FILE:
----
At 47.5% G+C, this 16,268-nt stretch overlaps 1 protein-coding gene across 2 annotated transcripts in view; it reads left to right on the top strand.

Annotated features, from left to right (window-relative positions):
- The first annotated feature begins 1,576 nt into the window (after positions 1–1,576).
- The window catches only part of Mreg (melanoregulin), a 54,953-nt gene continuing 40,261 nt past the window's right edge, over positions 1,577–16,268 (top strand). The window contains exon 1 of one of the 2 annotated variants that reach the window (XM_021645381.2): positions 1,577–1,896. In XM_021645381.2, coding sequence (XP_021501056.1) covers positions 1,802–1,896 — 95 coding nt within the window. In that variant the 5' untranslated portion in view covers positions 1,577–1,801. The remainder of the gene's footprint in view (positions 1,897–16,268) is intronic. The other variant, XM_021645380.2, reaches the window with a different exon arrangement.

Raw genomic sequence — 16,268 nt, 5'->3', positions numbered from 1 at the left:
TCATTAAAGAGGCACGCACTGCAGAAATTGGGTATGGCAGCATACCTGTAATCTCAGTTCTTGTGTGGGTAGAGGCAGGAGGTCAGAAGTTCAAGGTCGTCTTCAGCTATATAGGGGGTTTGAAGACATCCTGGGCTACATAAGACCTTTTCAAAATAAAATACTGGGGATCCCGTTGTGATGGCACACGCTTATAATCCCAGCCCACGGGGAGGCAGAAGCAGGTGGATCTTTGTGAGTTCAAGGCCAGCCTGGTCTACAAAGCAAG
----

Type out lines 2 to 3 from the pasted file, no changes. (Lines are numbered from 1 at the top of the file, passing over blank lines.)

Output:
Annotated features, from left to right (window-relative positions):
- The first annotated feature begins 1,576 nt into the window (after positions 1–1,576).